Sunday, August 15, 2010

The curse of a new generation

I’ve often seen the quote “May you live in interesting times” passed off as an ancient Chinese curse, as if the worst thing you could wish upon someone was a greater historical event affecting his or her life. Based on recent personal experience, though, I think the curse would pack a lot more punch if it were updated to say something more like: “May you drive to Maine with a constipated infant.”

My wife Kara and I lived through this curse last weekend on our drive back home from a family vacation in Maine. You might have noticed that my proposed revision to the curse mentions driving to Maine, not from Maine, but if the curse reflected our situation exactly, then you could only use it to curse people who were already in Maine, which would severely limit its usefulness as a curse, unless you ate a bad lobster and wanted to get back at the lobsterman.

“I think I’m going slowly insane,” Kara said as our son Evan wailed across the entirety of New Hampshire. We’d stopped multiple times to see if anything we could do would put him in better spirits, but nothing worked. I don’t know for certain whether his constipation had anything to do with his foul mood, but it seemed fairly clear that Evan was feeling as if Mozart had performed a movement more recently than he had.

A reasonable person might wonder why a family with an infant wouldn’t just fly to Maine, rather than attempting an automotive traverse of the Eastern Seaboard. This person would clearly have never visited Rangeley, Maine, a remote mountain town whose charm owes in part to its inaccessibility. Flying to Rangeley would be a fine option, if JetBlue offered pontoon flights. The only airports for hours in any direction are tiny little rich-person, bring-your-own-airplane airports. Rangeley doesn’t even have a McDonald’s. It is the Land That Ronald McDonald Forgot, or Avoided on Account of the Mosquitoes.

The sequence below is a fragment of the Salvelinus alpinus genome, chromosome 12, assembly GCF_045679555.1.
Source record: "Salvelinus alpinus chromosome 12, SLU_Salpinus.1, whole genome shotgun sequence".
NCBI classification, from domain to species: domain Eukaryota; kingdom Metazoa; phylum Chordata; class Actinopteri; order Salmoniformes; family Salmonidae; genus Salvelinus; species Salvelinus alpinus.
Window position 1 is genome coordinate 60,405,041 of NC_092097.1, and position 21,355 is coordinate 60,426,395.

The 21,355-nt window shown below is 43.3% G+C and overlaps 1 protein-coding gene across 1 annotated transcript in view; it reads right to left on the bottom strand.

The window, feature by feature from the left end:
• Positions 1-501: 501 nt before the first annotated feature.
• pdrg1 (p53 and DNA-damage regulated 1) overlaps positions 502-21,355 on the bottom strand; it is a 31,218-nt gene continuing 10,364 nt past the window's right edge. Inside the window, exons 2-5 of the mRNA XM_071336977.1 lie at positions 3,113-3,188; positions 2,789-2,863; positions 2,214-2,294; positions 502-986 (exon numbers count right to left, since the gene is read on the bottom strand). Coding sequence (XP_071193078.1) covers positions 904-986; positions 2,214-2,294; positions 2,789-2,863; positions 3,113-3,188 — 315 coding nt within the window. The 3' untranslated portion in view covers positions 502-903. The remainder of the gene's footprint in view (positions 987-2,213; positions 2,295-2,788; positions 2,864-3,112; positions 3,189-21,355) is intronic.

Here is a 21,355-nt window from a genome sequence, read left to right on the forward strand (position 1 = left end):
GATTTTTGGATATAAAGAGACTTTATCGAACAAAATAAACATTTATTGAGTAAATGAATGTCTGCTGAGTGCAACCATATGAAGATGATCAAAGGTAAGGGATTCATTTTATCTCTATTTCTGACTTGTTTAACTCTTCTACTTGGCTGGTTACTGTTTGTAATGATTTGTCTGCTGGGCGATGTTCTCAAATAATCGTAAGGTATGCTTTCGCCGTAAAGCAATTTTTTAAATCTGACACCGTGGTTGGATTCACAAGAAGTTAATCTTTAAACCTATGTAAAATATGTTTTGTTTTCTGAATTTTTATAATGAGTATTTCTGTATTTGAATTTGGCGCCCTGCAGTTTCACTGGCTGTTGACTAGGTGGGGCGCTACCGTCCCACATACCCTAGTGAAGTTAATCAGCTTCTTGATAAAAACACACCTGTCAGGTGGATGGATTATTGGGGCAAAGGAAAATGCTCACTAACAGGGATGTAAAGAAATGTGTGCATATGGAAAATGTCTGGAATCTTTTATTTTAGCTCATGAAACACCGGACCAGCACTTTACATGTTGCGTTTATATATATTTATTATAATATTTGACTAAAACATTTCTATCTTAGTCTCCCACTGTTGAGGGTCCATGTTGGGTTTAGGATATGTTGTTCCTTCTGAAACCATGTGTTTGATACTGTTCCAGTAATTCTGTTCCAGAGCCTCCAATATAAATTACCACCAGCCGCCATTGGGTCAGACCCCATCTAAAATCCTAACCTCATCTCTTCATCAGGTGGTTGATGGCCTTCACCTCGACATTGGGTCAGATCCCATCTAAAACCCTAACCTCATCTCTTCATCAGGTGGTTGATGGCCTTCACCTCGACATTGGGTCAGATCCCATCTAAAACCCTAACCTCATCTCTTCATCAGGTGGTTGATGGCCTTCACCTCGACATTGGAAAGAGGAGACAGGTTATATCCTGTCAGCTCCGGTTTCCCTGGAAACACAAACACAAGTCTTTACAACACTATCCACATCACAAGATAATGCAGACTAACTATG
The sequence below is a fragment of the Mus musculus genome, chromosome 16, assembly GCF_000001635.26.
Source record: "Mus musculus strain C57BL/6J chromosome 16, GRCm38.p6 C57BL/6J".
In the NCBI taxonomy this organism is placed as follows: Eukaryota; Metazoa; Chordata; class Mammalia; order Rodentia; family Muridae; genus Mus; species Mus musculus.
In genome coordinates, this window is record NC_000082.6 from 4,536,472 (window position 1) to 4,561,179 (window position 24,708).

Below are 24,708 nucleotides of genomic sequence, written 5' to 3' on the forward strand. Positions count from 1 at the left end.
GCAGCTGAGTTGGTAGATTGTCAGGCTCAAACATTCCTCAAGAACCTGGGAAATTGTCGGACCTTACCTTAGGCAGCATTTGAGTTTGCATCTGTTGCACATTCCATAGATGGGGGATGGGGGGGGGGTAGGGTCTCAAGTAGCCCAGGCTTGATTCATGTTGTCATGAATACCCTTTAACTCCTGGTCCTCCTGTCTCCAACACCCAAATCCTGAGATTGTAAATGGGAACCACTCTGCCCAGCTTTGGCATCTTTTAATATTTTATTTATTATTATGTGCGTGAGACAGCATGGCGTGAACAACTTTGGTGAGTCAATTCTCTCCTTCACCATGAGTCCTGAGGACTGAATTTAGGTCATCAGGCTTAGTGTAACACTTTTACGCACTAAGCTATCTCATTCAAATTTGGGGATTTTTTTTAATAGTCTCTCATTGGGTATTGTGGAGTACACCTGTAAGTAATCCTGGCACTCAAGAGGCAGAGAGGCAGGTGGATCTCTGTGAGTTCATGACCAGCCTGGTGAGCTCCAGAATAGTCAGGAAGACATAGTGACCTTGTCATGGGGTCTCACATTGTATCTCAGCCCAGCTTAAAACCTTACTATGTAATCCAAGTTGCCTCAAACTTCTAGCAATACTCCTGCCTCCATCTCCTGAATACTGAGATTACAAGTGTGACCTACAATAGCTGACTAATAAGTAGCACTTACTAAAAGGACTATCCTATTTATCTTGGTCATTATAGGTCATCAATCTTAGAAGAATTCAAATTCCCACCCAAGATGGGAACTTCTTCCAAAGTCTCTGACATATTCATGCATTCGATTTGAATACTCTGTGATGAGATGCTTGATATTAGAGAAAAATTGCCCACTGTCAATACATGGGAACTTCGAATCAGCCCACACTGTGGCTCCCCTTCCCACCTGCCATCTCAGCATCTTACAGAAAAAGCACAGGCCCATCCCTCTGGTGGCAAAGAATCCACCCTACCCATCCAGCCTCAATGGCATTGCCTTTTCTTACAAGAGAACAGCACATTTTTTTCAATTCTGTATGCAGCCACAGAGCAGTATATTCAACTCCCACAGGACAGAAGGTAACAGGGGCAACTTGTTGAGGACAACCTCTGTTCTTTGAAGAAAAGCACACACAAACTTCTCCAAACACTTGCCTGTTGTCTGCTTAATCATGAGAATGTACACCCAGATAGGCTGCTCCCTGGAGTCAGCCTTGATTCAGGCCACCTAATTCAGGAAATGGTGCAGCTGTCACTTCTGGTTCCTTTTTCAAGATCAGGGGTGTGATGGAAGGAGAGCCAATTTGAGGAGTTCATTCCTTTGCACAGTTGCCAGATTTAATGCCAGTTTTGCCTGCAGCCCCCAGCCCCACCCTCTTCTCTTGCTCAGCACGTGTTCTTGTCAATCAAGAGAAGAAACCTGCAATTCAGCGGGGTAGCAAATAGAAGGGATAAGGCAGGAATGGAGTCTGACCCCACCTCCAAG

The drive home from a vacation is never as much fun as the drive there, with excited anticipation replaced by a grim determination to get home and chase off the fruit flies that moved in while you were gone. Evan, who had been on his best behavior on the drive to Rangeley, seemed to sense the difference, and both Kara and I would gladly have chosen to live in interesting times over spending another half-day in that car.

As we pulled back onto the highway after one of our sanity stops, Kara handed me a bag of Sour Patch Kids and said, “Happy anniversary.”

I responded by pulling a large bag of Twizzlers, her favorite candy for some reason, out of my pocket.

“Happy anniversary,” I replied. I’d scratched the price tag off the front of the bag because I didn’t want her to know that I’d blown $1.29 on her gift, even though she’s worth every penny.

The sixth anniversary is traditionally the iron anniversary or the candy anniversary, depending on whether you ask a blacksmith or Willy Wonka. Kara and I discussed it ahead of time and decided not to buy each other big iron monstrosities that we’d feel compelled to display.

The iron anniversary is a tough one. If you’re not married to an actor at a Renaissance fair, what can you possibly buy your spouse that is both made of iron and a decent present? If you get your wife a cast iron skillet for your anniversary, you should probably also get yourself a good helmet.

Instead, we decided to keep this anniversary simple, with my parents volunteering for a babysitting shift so Kara and I could go out to a nice dinner, a precious rarity for us. As we rolled into our driveway early that evening, Evan’s screams finally turned to smiles, and our times got a little less interesting. Though it was tough to tell the difference with the Sour Patch Kids stuffed in my ears.

You can curse Mike Todd at

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